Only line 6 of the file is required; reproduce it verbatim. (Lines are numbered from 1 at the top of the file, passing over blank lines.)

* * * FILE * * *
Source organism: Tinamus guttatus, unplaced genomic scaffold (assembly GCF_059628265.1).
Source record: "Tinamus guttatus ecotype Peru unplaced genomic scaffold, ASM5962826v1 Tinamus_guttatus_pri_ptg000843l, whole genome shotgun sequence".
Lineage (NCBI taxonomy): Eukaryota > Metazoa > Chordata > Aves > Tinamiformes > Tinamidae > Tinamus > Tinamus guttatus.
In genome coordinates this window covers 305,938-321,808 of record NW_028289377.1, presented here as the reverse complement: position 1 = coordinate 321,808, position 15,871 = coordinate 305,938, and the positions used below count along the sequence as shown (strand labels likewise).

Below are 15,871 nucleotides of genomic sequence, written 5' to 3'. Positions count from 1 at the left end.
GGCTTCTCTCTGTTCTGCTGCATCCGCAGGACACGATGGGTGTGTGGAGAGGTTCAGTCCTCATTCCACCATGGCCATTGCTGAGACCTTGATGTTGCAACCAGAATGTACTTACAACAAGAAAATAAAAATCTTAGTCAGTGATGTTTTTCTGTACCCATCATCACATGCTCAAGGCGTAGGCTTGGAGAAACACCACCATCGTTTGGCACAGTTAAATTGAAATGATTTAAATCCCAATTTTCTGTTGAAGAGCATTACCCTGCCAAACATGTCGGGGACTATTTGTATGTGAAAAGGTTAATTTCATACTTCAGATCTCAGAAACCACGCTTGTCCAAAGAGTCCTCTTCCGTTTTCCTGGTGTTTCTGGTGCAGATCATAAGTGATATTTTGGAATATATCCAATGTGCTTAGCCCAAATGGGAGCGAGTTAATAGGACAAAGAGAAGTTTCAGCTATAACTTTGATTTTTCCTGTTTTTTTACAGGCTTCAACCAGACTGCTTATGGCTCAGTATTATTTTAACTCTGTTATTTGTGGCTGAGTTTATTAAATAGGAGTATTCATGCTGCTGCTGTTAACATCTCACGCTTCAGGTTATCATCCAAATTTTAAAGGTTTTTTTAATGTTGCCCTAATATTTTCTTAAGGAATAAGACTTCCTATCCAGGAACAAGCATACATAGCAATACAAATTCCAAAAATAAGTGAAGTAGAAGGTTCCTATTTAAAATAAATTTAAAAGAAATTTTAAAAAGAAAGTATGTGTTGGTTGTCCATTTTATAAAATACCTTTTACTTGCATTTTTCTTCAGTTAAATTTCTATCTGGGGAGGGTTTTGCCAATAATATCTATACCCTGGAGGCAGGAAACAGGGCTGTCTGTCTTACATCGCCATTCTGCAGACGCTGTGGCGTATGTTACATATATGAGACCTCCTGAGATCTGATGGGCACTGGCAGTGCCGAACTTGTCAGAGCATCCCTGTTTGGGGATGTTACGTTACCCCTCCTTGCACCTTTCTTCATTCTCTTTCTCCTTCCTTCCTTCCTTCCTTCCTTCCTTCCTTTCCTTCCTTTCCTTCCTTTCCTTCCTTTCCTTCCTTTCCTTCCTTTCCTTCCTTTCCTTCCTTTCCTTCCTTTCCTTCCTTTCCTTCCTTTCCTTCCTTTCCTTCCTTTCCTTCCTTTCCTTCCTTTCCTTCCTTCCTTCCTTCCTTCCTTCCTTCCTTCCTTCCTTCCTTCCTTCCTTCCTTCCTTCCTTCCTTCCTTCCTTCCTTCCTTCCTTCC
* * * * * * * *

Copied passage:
GGCTTCTCTCTGTTCTGCTGCATCCGCAGGACACGATGGGTGTGTGGAGAGGTTCAGTCCTCATTCCACCATGGCCATTGCTGAGACCTTGATGTTGCAACCAGAATGTACTTACAACAAGAAAATAAAAATCTTAGTCAGTGATGTTTTTCTGTACCCATCATCACATGCTCAAGGCGTAGGCTTGGAGAAACACCACCATCGTTTGGCACAGTTAAATTGAAATGATTTAAATCCCAATTTTCTGTTGAAGAGCATTACCCTGCCAAACATGTCGGGGACTATTTGTATGTGAAAAGGTTAATTTCATACTTCAGATCTCAGAAACCACGCTTGTCCAAAGAGTCCTCTTCCGTTTTCCTGGTGTTTCTGGTGCAGATCATAAGTGATATTTTGGAATATATCCAATGTGCTTAGCCCAAATGGGAGCGAGTTAATAGGACAAAGAGAAGTTTCAGCTATAACTTTGATTTTTCCTGTTTTTTTACAGGCTTCAACCAGACTGCTTATGGCTCAGTATTATTTTAACTCTGTTATTTGTGGCTGAGTTTATTAAATAGGAGTATTCATGCTGCTGCTGTTAACATCTCACGCTTCAGGTTATCATCCAAATTTTAAAGGTTTTTTTAATGTTGCCCTAATATTTTCTTAAGGAATAAGACTTCCTATCCAGGAACAAGCATACATAGCAATACAAATTCCAAAAATAAGTGAAGTAGAAGGTTCCTATTTAAAATAAATTTAAAAGAAATTTTAAAAAGAAAGTATGTGTTGGTTGTCCATTTTATAAAATACCTTTTACTTGCATTTTTCTTCAGTTAAATTTCTATCTGGGGAGGGTTTTGCCAATAATATCTATACCCTGGAGGCAGGAAACAGGGCTGTCTGTCTTACATCGCCATTCTGCAGACGCTGTGGCGTATGTTACATATATGAGACCTCCTGAGATCTGATGGGCACTGGCAGTGCCGAACTTGTCAGAGCATCCCTGTTTGGGGATGTTACGTTACCCCTCCTTGCACCTTTCTTCATTCTCTTTCTCCTTCCTTCCTTCCTTCCTTCCTTCCTTCCTTTCCTTCCTTTCCTTCCTTTCCTTCCTTTCCTTCCTTTCCTTCCTTTCCTTCCTTTCCTTCCTTTCCTTCCTTTCCTTCCTTTCCTTCCTTTCCTTCCTTTCCTTCCTTTCCTTCCTTTCCTTCCTTTCCTTCCTTCCTTCCTTCCTTCCTTCCTTCCTTCCTTCCTTCCTTCCTTCCTTCCTTCCTTCCTTCCTTCCTTCCTTCCTTCCTTCCTTCC